Governments, corporations, and private investors have become more committed to climate change advocacy in recent years. This is a critical public health issue for many countries. In 2015, companies released more than 8,000 propositions on how to reduce global greenhouse gas emissions. Some conventional fossil fuel companies such as BP and Shell have pledged to play a larger role in alternative energy production and try to help keep rising temperatures at bay.
Alternative energy methods offer more economic benefits than you would know. Did you know that it is already cheaper than most of the other energy options in the world? Here are several of the most prominent opportunities it offers.
The Economic and Human Benefits of the Renewable Energy Switch
There are a huge number of people who are already employed in renewable energy jobs globally. In fact, there are almost 10 million of them. Of these people, slightly over 3 million are employed in the solar energy sector. Hydropower employs roughly 1.5 million people, and 1.2 million are in wind power employment. Advanced Energy contributed a stunning $1.4 trillion to the global economy in 2016. The U.S. portion of this contribution was roughly $200 billion.
In the U.S., President Trump shared his opinion regarding the importance of coal jobs but when put into context, their role is not that significant. The U.S. coal industry employs roughly 76,000 workers which is less than many industries. In fact, it’s a drop in the bucket – just 0.02 percent of the entire nation’s population. In comparison, over 260,000 Americans are employed by the solar industry. Wind power also easily employs more people than coal, weighing in at 100,000 U.S. jobs. In fact, in 2017, the National Renewable Energy Laboratory (NREL) published an article stating that wind power technician was the fastest growing job in the country. Our current administration doesn’t mention that.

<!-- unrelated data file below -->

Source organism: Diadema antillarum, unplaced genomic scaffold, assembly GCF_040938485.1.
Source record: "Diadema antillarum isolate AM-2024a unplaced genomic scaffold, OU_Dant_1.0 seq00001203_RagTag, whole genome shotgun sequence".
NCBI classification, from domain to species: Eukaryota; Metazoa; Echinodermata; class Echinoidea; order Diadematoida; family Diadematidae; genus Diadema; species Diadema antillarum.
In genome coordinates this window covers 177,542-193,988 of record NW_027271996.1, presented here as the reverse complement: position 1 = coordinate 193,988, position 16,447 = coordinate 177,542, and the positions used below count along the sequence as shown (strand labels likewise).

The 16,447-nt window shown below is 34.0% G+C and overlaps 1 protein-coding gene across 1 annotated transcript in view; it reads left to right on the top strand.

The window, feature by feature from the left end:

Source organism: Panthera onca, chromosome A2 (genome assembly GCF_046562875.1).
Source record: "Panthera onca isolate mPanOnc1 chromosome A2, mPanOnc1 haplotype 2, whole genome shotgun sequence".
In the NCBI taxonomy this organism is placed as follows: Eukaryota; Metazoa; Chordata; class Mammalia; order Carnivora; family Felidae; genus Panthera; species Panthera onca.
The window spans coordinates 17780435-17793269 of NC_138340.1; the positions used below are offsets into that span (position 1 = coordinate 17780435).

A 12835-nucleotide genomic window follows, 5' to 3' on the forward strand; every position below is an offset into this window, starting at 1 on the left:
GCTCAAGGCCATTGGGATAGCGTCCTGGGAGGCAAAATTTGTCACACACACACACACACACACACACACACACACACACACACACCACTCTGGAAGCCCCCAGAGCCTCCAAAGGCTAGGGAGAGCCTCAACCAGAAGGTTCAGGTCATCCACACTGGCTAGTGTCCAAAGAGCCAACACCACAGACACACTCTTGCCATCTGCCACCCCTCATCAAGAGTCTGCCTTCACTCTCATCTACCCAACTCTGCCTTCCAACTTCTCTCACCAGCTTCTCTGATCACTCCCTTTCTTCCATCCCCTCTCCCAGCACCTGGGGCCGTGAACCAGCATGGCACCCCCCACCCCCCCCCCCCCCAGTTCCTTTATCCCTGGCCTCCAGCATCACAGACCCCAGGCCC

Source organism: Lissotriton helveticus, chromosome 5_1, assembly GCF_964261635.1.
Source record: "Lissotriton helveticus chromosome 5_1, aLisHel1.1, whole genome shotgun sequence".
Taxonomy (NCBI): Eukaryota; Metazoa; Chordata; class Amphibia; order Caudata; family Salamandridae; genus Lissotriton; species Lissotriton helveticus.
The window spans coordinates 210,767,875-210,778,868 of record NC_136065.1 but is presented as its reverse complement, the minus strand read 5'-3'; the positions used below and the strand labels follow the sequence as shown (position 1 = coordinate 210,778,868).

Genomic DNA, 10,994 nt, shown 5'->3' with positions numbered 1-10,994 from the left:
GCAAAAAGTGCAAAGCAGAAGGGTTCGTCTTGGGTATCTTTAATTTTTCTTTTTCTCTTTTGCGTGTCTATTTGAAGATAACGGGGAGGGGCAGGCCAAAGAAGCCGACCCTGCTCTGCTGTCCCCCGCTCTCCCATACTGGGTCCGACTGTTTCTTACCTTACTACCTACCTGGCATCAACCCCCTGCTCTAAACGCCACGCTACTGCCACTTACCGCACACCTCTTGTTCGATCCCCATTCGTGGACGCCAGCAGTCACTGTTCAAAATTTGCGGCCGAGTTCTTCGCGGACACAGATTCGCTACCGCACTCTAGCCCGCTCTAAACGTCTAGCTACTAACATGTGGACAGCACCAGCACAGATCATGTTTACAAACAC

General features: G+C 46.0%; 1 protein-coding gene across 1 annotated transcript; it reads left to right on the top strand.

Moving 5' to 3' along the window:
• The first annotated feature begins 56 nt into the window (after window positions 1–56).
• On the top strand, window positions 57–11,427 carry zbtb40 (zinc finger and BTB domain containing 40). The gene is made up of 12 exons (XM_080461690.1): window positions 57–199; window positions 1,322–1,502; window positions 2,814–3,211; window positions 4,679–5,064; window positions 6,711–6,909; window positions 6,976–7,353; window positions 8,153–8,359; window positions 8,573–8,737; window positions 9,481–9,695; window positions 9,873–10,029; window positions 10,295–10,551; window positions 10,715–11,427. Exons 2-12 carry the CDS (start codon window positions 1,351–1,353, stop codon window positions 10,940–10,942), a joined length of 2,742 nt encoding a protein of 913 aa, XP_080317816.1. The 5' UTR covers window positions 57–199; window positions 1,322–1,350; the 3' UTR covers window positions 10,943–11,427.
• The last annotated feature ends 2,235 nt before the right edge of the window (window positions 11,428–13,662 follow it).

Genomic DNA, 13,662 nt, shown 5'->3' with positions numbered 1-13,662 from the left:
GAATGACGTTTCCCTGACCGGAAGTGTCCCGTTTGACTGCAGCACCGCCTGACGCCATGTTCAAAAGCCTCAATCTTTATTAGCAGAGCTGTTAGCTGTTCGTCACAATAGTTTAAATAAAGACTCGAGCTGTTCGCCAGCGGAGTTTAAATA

In one of its recent articles on renewable energy, the Union of Concerned Scientists made a great point: “Compared with fossil fuel technologies, which are typically mechanized and capital-intensive, the renewable energy industry is more labor intensive. Solar panels need humans to install them; wind farms need technicians for maintenance. This means that, on average, more jobs are created for each unit of electricity generated from renewable sources than from fossil fuels.”
Another economic benefit from renewable energy that doesn’t seem to get enough attention is human welfare. To paint a picture of this concept, renewable energy is scalable in places with little to no electricity. On a global scale, 1 billion people live with access to very scarce or no electricity. Home solar panels would give them a tool to change their lives for the better. Even in some of the poorest countries, solar power’s flexibility makes it desirable. In Bangladesh, 3.5 million solar-powered homes have been installed in rural villages. This dispels the rumor that solar energy is too costly.